Dr. Ben Wedro practices emergency medicine at Gundersen Clinic, a regional trauma center in La Crosse, Wisconsin. His background includes undergraduate and medical studies at the University of Alberta, a Family Practice internship at Queen's University in Kingston, Ontario and residency training in Emergency Medicine at the University of Oklahoma Health Sciences Center.
Dr. Charles "Pat" Davis, MD, PhD, is a board certified Emergency Medicine doctor who currently practices as a consultant and staff member for hospitals. He has a PhD in Microbiology (UT at Austin), and the MD (Univ. Texas Medical Branch, Galveston). He is a Clinical Professor (retired) in the Division of Emergency Medicine, UT Health Science Center at San Antonio, and has been the Chief of Emergency Medicine at UT Medical Branch and at UTHSCSA with over 250 publications.
Most wounds may be cared for at home. Superficial abrasions and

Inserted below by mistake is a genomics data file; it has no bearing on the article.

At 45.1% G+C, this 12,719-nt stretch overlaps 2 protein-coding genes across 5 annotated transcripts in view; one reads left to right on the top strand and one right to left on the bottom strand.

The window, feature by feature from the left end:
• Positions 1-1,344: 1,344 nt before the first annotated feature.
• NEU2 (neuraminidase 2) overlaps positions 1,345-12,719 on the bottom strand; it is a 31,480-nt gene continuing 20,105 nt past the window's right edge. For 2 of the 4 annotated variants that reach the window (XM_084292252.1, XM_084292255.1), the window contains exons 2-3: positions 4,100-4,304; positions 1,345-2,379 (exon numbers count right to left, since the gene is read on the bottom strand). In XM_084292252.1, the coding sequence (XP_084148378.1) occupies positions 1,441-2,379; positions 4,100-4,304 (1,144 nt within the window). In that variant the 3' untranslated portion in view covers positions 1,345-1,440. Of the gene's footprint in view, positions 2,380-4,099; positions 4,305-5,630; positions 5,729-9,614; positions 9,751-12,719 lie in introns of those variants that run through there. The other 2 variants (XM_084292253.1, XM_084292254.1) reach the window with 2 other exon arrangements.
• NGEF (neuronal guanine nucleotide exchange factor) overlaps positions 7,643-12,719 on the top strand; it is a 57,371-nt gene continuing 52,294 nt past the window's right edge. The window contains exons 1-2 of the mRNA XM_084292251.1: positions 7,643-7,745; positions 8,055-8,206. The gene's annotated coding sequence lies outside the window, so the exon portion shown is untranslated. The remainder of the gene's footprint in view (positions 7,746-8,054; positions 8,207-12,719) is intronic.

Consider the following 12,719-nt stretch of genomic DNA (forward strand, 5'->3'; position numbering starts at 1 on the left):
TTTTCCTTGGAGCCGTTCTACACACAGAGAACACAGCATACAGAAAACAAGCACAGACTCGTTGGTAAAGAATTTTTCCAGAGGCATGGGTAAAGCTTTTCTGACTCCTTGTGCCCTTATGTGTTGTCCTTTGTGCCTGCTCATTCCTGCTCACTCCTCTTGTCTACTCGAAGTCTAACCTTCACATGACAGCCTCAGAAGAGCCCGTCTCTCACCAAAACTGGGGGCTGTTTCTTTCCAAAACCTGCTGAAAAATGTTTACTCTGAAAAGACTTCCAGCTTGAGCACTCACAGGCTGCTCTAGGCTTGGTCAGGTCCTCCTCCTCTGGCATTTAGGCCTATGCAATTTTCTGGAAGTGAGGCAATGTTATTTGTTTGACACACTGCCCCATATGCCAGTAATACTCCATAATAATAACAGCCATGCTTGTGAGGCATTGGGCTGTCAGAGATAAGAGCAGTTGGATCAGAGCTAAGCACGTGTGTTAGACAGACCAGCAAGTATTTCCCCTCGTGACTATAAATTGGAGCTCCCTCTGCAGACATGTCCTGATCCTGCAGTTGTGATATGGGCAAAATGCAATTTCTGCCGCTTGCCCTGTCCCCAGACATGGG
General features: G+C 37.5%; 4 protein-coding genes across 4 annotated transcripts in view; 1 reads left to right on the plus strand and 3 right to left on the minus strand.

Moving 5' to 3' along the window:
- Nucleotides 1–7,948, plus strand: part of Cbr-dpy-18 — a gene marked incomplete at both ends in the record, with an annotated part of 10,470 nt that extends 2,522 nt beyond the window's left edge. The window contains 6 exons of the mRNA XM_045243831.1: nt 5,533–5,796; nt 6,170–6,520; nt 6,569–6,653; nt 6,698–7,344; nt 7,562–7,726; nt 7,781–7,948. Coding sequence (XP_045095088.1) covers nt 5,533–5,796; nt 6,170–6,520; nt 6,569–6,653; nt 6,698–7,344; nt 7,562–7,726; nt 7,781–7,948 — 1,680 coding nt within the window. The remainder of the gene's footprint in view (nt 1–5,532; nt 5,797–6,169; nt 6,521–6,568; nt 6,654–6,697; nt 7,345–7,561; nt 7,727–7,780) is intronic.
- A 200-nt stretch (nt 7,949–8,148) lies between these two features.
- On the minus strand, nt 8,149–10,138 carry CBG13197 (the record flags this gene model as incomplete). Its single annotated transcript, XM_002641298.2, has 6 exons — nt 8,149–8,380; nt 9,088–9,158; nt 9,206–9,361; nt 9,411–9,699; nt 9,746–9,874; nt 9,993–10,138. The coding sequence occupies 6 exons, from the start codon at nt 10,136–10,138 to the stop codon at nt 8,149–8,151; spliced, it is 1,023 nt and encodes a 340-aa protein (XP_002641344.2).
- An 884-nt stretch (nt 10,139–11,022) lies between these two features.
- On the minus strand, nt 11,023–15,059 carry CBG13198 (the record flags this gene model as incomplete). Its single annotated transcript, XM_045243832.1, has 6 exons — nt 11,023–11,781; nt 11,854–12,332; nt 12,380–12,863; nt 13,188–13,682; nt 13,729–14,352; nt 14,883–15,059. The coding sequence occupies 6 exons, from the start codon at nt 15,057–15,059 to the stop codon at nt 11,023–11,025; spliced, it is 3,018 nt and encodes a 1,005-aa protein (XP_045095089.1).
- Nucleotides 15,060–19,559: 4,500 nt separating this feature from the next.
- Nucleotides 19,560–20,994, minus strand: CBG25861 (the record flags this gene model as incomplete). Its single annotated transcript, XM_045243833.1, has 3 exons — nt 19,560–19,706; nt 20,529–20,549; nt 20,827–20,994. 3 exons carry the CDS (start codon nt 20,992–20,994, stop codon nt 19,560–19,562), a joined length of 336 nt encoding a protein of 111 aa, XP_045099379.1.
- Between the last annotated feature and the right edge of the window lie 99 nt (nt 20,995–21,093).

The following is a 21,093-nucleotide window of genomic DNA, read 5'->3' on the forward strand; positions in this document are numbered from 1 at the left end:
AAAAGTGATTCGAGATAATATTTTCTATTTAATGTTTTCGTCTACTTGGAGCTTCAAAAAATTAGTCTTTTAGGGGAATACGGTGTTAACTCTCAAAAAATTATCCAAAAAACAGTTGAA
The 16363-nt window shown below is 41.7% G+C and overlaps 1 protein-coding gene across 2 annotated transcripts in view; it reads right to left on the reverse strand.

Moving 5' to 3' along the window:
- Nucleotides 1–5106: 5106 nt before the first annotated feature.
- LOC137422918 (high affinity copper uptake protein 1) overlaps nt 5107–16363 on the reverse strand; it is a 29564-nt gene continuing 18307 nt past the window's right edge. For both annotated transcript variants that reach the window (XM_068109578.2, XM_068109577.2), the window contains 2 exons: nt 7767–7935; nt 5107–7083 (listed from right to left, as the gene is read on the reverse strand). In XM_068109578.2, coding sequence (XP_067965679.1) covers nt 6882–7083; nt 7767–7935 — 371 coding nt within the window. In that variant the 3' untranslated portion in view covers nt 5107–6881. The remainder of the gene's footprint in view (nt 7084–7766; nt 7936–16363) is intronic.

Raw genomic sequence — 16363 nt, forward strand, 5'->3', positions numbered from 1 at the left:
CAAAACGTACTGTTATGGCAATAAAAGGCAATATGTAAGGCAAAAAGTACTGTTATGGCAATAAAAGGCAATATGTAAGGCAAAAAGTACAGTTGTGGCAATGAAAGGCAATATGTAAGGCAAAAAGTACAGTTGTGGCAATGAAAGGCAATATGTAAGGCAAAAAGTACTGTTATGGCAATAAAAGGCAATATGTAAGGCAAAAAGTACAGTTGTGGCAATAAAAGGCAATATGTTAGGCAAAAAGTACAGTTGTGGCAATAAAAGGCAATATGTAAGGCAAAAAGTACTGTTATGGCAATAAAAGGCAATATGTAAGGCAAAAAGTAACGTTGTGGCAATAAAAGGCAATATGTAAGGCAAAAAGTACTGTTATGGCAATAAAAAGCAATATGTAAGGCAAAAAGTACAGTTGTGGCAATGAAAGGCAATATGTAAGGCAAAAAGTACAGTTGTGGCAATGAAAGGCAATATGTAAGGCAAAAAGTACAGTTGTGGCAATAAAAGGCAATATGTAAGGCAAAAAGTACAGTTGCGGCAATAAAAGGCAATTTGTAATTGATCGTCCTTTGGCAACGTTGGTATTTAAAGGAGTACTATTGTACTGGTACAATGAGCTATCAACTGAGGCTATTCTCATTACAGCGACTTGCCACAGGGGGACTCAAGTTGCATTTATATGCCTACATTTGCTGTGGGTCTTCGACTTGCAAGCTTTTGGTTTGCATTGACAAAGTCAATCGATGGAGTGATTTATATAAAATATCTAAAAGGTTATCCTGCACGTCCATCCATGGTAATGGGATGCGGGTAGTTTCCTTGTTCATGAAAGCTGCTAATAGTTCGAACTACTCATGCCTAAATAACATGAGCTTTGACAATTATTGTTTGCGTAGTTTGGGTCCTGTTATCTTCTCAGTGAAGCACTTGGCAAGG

lacerations can be cleaned, an antibacterial ointment applied, and then covered
with a band-aid or light bandage.
Bleeding can often be controlled with direct pressure to the wound, and if possible,
elevating the bleeding site above the level of the heart. This allows gravity to
help decrease blood flow to the injury. Most bleeding will stop within 10
minutes, at which point, a dressing can be placed over the wound.
If bleeding is not an problem, the wound can be cleaned using tap water to wash
out any debris to decrease the risk of infection. River and lake water can
contain many types of bacteria that can cause significant infection. It is not
recommended to clean wounds with contaminated water.
Deeper wounds are painful and scrubbing is not necessarily advised.
If a wound needs medical care, there are steps that can be taken at home
to begin treatment. Unless there is a significant underlying injury, there is ample time to seek
medical care and it is appropriate to take a few minutes to clean and dress the